Jones began the defense statement by emphasizing that the most critical period in the death of Madilyne Wentz is the three hours commencing with the 9-11 call made by his client, Bautista, at 4:33 p.m. April 12, 2005. The most important evidence to be presented in this case, Jones said, is not testimony from witnesses but the medical records kept by Jackson County EMS and JCMH. Madilyne, he said, “could not recover once she left JCMH.”
“I believe that you will conclude that this is a sad story,” Jones told the jurors. A life was lost, he said, and another life is in jeopardy. It is also a scary story, Jones said, the story of “a rush to judgment and about unprofessional conduct.”
Jones touched on the evidence to be provided around what he calls the controversy of shaken baby syndrome. “It’s a theory, a controversial theory, and you will hear about it,” he told the jury.
Jones, and prominent doctors he will call to the witness stand, will argue that Madilyne died of deprivation of oxygen to the brain.
The evidence to be presented, Jones said, “will not resemble what you have been led to believe from third party sources.”
Rachel Sumner (formerly Rachel Wentz), Jones said, lived with Madilyne at the Friendship Inn with two men — one of them who has multiple felony convictions, another with drug and alcohol addiction.
Jones put forth the chronology of events that day, April 12, 2005. At 1:30 p.m., he said, Rachel and the baby arrived at the daycare and Rachel told Bautista that the child hadn’t been feeling well. Indeed, the child had slept for 15 1/2 hours, he said.
Bautista had called Rachel about 9 a.m. that day, Jones said, because she was concerned that she had not arrived. At about 4:20 p.m., Madilyne, who was in a bouncy seat, began to cry, so Bautista changed her diaper and gave her some formula. Shortly afterward, the baby began to gurgle, and phlegm and liquid were coming out of her mouth. Bautista shook the bouncy seat to see if she could get any reaction from the child, Jones said, then she shouted, “You OK? You OK?” Bautista then carried the child to the kitchen, wiped her mouth and placed her on the counter to administer rescue breaths, Jones said, while at the same time calling 9-11. “A recording is made of a frightening telephone call,” Jones said.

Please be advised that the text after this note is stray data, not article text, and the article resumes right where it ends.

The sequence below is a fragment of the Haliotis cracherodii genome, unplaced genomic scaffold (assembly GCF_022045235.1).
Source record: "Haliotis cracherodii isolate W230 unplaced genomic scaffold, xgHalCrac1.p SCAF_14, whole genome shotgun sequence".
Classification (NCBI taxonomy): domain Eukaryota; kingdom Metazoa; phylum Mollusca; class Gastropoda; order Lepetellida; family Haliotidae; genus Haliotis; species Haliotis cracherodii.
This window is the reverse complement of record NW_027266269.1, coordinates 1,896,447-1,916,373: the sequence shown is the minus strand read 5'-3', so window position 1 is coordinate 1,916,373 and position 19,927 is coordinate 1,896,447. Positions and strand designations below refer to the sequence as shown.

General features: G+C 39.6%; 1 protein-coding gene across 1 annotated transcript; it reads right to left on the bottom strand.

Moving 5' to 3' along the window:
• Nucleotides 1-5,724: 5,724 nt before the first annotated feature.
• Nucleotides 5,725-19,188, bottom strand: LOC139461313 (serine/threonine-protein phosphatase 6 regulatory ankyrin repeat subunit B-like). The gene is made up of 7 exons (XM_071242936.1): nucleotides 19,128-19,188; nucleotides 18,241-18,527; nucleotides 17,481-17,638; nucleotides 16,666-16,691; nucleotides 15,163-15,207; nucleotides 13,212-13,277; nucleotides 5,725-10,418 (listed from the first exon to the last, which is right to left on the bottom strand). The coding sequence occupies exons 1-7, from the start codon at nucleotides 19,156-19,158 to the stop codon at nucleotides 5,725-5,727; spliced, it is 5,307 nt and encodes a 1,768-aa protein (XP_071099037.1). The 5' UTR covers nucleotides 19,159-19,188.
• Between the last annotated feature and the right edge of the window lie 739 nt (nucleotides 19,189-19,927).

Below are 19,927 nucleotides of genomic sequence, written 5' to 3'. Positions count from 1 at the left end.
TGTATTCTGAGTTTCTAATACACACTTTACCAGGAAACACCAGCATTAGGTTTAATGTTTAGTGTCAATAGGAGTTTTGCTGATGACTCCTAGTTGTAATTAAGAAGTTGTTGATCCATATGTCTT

It took some eight minutes for EMS to arrive, he said, adding that evidence will be presented to show that no effort was made by EMS personnel to suction the child, that EMS did not take the child’s blood pressure, that there was an inappropriate use of atropine and that Madilyne had been given 10 times the normal dose of epinephrine.
Bautista, Jones said, paid for Rachel and her boyfriend to go to Tulsa.
Then, Jones said, the Oklahoma State Bureau of Investigation lied to his client, drawing her into a two-hour videotaped session April 13, 2005, in which agents Melissa Gann and Perry Unruh conducted “one of the most remarkably unprofessional interviews in the history of the state of Oklahoma.”
The jury will watch this interview, during which, Jones said, the agents tell Bautista 27 times they “know what happened.” Fourteen times she tells them that she did not shake the baby. Twenty-three times they tell her that she did. Nine times the agents claim they have spoken to a neurosurgeon and seen the MRI. There was no neurosurgeon and there was no MRI, Jones said. Twenty-two times the agents tell Bautitsa, “I know you didn’t intend to hurt the baby.” Twenty-seven times they say, “You lost control.” Eleven times they say, “The child may not live, you’re in a serious predicament.”
The threats don’t end there, Jones said, pointing to a final statement that, he said, the jury will hear on the videotape: “(District Attorney) John Wampler will ask for the death penalty, and he’ll get it.”
In summation, Jones told the jurors, “This baby was not shaken to death. ... This was a rush to judgment by people who knew better.”
The trial was to resume at 9:30 a.m. today.